And of course there was the usual from the splendid isolationists on the far right, those merry paleoconservatives who creep further into their caves like Gollum. "They stole it from us yes, the precious, those nasty, filthy neocons, they stole the conservative movement. Hissssssssssss."
The irrelevancy of this particular brand of conservatism is highlighted more and more as they wallow in their own hypocrisy. Though they call Bush and his "neocon" fellow travelers apostates for their desire to expand American influence through the force of arms, they ignore their own Cold War pars. Jonah Goldberg helpfully points up one aspect of their hypocrisy.
This formulation will no doubt stick in the craws of self-described “paleoconservatives” who claim to be the heirs of the “real” conservative movement and who pull their hair and rend their clothes in protest of Bush’s allegedly “neoconservative” radicalism. They might remind themselves that “hawkishness” in the name of liberty was the principle that birthed the conservative movement. The supposed “isolationists” these “paleos” celebrate were calling for “rollback, not containment” of the Red Menace long before the “neocons” were called hawks for wanting to increase funding for the National Endowment for Democracy. Some even endorsed the notion that nuclear annihilation was worth the price of liberty.Moreover, while these paleos claim to be the high priests of conservatism, faithfully guarding the true tenets of all that is conservative, they have no problem ignoring the traditional conservative aversion to plebiscitary democracy. Thus, while they label as unconservative the attempt to spread democracy abroad, they have willingly adopted a populist ideology that would let the people rule almost absolutely. They have in the past twenty-five years energetically praised the use of referenda in order to achieve their policy goals. Their embrace of direct democracy and its subsequent diminishment of representative republicanism hardly speaks well of their supposed zealous guardianship of all that is truly conservative.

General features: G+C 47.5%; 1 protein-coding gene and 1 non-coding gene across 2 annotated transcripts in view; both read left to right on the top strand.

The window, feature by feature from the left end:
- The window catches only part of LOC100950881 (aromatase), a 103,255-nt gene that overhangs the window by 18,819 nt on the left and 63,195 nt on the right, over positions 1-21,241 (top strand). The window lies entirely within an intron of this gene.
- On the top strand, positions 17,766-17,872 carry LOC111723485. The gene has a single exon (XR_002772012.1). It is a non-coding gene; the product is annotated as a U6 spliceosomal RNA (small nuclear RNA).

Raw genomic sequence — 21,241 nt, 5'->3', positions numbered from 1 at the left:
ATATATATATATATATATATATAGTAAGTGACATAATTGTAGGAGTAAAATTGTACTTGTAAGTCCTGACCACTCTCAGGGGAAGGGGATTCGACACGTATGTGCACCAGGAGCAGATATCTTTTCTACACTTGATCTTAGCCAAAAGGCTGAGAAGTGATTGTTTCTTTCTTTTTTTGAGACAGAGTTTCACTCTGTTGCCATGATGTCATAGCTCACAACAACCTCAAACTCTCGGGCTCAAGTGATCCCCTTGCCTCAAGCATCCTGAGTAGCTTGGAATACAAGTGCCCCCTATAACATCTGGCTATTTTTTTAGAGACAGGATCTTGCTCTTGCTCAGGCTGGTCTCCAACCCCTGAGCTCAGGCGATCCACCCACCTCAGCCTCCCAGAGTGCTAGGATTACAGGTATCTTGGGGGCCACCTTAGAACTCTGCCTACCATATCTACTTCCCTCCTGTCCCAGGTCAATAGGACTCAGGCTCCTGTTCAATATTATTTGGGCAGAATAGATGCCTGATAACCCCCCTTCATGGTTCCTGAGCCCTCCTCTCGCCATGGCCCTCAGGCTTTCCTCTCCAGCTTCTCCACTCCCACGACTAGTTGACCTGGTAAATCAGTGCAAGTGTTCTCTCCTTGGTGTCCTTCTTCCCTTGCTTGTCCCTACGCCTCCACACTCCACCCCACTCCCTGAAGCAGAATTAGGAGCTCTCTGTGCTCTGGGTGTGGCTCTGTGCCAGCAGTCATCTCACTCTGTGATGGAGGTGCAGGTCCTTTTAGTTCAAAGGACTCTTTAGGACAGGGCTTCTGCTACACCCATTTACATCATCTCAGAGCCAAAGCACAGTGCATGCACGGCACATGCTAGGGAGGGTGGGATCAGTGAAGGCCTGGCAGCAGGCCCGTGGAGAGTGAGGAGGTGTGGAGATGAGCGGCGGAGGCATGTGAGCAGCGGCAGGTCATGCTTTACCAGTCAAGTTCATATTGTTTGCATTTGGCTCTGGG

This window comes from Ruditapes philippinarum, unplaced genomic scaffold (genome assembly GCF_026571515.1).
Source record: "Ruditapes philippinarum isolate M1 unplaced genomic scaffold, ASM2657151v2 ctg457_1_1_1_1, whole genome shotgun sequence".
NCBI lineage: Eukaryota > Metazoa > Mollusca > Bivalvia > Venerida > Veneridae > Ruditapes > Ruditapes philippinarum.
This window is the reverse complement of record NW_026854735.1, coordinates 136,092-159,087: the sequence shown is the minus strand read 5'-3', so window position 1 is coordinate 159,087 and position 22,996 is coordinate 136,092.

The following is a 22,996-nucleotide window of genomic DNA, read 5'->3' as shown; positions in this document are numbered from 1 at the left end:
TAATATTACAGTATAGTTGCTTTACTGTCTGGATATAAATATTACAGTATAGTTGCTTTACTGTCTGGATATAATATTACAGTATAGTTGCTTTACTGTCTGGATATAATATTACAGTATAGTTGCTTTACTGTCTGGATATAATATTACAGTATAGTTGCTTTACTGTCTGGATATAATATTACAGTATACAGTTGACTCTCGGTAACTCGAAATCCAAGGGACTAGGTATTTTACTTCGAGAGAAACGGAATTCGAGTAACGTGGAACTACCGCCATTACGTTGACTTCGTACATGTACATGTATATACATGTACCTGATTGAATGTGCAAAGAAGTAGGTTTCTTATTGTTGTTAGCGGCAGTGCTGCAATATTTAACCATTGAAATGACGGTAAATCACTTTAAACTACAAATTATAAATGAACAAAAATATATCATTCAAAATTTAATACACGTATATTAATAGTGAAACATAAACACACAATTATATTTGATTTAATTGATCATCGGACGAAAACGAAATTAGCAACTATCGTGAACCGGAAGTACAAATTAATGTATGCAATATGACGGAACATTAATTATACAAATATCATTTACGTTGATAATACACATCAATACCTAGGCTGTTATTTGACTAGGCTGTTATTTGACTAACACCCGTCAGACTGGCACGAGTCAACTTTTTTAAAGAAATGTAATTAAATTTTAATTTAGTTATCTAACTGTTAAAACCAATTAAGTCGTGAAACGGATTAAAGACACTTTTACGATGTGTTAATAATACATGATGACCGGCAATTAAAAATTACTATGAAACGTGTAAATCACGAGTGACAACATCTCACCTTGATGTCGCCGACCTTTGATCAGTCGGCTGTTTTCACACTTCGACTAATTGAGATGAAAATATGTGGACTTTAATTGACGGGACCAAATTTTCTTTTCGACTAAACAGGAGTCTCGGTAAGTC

But it not merely the paleocon right that has criticized the speech. Writers as varied as David Frum, Peggy Noonan, William F. Buckley, Jr., and Peter Robinson have questioned Bush's high-fallutin idealism, though Robinson changed his mind a bit after chatting with Hugh Hewitt. The basic argument is that Bush is being too idealistic and, yes, Wilsonian in his rhetoric. He is naively hoping to bring democracy to a region that may not be ready for it, and, moreover, even if democracy can be implanted, it no guarantee of stability.
Another line of critiqe runs more along these lines: Who are we to decide to go on this little rampage promising liberty to the world? Such argumentation is utilized all over the political spectrum (out there, not this political spectrum, or at least not all of it). Fareed Zakaria penned such sentiment, noting America's failure to deal, both in the past and present, harshly with dictatorial regimes. Certain others have made the inevitable Abu Ghraib argument: hey, how can the perpetrators of that atrocity make a moral argument for advancing the cause of human liberty. Because, as we all know, certain idiotic soldiers have forever disqualified the United States from claiming the moral high ground for all time. Let's forget about the 300,000 dead carcasses piled up in Saddam's mass tombs; soldiers forcing Muslim men to strip naked is of couse an equally morally abhorent act. And because we did precious little to stop Central American armies from abusing communist rebels a quarter-century ago, we are forever banned from even hinting at exporting our values.
Forgive me while I go off on a side rant about such moral equivalence. Hey, while we're at it, let's post pictures of burned out German houses after we bombed the entire county for an entire year in 1945. After all, if we kill even one innocent person it makes us no better than the people who intentionally slaughter their own citizens. And Lord knows thinking about partially privatizing social security is a vicious act of tyranny that should by itself prevent George Bush from even talking about spreading democracy.